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CCCC MS 7, f. 121r
This manuscript comprises chronicles and records of benefactions to St Albans Abbey, compiled in St Albans in the early fifteenth century. The picture here of the abbot and his monks illustrates the account of the death of John de la Moote, abbot of St Albans 1396-1401, who died on 11 November 1401.
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MS 61, f. 1v
This is the finest surviving copy of Chaucer’s epic Trojan romance, Troilus and Criseyde, illuminated in London c.1415-20, perhaps for the royal prisoner in the Tower of London, Charles d’Orléans (1394-1465). The frontispiece shows Geoffrey Chaucer himself declaiming his poem to an aristocratic party, gathered in a landscape. Chaucer himself died on 25 October 1400.
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CCCC MS 582, inside front cover
Matthew Parker had been chaplain to Anne Boleyn, second wife of Henry VIII. His close relationship with their daughter, Princess (later Queen) Elizabeth, had an important part to play in his life, She was born on 7 September 1533. This coloured engraving of Queen Elizabeth was pasted by Parker inside his own copy of the statutes of Corpus Christi College.
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CCCC MS 394, f. 15r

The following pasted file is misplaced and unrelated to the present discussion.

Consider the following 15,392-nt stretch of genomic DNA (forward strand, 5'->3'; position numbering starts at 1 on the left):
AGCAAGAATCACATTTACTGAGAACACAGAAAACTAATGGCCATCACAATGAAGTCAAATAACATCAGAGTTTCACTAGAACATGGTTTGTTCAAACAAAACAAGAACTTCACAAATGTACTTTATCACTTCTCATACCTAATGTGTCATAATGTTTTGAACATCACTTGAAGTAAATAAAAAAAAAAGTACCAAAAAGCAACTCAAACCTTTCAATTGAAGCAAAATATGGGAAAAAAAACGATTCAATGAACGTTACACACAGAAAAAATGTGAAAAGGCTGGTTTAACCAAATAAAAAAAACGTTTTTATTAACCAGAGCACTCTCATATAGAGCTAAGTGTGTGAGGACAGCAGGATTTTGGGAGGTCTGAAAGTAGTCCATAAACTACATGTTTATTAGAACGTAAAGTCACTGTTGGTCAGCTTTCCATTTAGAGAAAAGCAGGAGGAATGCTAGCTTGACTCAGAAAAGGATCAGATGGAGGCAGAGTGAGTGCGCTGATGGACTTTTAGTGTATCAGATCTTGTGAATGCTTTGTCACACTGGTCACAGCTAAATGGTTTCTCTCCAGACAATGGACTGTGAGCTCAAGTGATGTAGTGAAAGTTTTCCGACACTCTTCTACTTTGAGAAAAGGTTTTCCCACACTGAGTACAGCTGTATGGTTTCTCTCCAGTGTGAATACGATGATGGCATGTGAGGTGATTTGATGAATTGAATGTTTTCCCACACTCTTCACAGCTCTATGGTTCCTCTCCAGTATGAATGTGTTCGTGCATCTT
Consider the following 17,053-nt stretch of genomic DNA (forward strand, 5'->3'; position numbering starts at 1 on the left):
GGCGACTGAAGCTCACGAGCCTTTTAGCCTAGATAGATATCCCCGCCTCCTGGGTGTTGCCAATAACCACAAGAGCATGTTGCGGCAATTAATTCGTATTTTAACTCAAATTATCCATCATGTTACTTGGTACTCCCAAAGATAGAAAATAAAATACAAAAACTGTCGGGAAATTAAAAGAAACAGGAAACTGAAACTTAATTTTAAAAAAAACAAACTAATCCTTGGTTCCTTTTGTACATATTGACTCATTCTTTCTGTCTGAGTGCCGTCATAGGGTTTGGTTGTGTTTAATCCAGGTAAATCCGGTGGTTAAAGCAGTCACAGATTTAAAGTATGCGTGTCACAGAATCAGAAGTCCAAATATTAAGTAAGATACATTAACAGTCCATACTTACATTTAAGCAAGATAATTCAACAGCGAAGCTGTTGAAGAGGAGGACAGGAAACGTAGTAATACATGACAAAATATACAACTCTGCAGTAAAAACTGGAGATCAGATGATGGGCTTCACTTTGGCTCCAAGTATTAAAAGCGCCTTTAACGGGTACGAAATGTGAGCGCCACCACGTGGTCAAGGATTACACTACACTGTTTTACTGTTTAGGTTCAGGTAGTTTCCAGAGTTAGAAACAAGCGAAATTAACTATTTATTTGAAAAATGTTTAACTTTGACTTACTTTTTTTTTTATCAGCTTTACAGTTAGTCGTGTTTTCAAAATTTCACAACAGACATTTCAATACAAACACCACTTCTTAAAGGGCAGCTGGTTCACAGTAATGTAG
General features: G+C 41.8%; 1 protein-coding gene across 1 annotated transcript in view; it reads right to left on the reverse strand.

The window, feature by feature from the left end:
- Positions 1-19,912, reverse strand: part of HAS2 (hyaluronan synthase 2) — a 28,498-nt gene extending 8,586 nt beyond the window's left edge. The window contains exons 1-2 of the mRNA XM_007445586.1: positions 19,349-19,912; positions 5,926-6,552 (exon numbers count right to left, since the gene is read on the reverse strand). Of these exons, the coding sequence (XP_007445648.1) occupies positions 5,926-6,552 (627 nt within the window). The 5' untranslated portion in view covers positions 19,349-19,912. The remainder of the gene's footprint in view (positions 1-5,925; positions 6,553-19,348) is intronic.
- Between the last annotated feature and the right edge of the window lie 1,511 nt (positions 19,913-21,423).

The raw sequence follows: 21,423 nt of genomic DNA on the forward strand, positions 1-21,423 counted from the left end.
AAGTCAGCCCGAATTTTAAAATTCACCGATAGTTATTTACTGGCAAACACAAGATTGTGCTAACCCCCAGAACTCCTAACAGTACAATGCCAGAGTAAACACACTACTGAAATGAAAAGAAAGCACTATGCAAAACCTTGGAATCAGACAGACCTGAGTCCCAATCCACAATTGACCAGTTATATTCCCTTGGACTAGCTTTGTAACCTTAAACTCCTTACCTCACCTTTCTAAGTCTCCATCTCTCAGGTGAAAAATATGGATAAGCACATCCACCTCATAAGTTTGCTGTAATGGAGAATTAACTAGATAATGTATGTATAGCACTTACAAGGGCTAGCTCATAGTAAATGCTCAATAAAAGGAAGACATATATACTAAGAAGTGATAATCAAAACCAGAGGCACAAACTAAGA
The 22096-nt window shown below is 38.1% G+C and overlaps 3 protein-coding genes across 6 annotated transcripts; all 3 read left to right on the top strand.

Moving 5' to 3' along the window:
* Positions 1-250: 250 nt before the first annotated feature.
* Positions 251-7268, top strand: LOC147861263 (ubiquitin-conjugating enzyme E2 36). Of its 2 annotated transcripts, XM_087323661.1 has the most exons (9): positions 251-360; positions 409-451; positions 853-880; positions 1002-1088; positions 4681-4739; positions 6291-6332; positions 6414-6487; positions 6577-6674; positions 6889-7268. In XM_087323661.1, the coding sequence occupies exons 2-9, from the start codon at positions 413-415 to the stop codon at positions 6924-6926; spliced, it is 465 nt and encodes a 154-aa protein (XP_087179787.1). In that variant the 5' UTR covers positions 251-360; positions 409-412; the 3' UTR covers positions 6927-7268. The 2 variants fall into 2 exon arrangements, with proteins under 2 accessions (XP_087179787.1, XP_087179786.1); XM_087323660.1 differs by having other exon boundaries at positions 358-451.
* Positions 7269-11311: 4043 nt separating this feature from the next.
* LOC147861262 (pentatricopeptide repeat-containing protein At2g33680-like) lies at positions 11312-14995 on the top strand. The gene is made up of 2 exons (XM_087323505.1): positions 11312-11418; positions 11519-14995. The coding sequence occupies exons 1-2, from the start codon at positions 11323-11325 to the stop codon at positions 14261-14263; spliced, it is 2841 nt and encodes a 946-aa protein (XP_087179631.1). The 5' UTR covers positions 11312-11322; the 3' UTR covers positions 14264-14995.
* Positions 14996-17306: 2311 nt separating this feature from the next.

This late thirteenth-century Apocalypse was owned by Thomas Markaunt (c.1382-1439), senior proctor of the University and Fellow of Corpus Christi College. The pictures here show the elders around the Throne of God. By his will of November 1439, Markaut bequeathed 76 books to the College. The Apocalypse was no. 72, valued at 2 shillings. The bequest was received by Corpus on 1 August 1440. MS 394, folio 15r.
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Eagles teaching an eaglet to look at the sun. CCCC MS 22, f. 166v
Summer has finally properly arrived in England, and the sun has made a stronger-than-usual appearance in Cambridge. While we humans need to dust off our sunglasses, the eagle, as described by Isidore of Seville in the early 7th century, is capable of staring directly into the sun.
In fact, the eagle tests its young by holding them up to the sun, and if they cannot look right at it, they are cast out of the nest. This brought about the medieval allegorical reading of the eagle’s ability to look directly into the sun as analogous to Christ’s ability to see the full glory of God. Only the most worthy souls can be lifted up by angels and perceive the whole power of God.
This illustration is from CCCC MS 22, a collection of Isidore of Seville’s works, which includes one of the oldest extant copies of an illustrated bestiary made in England. It probably dates from c. 1150-70, and may have been produced in the North of England.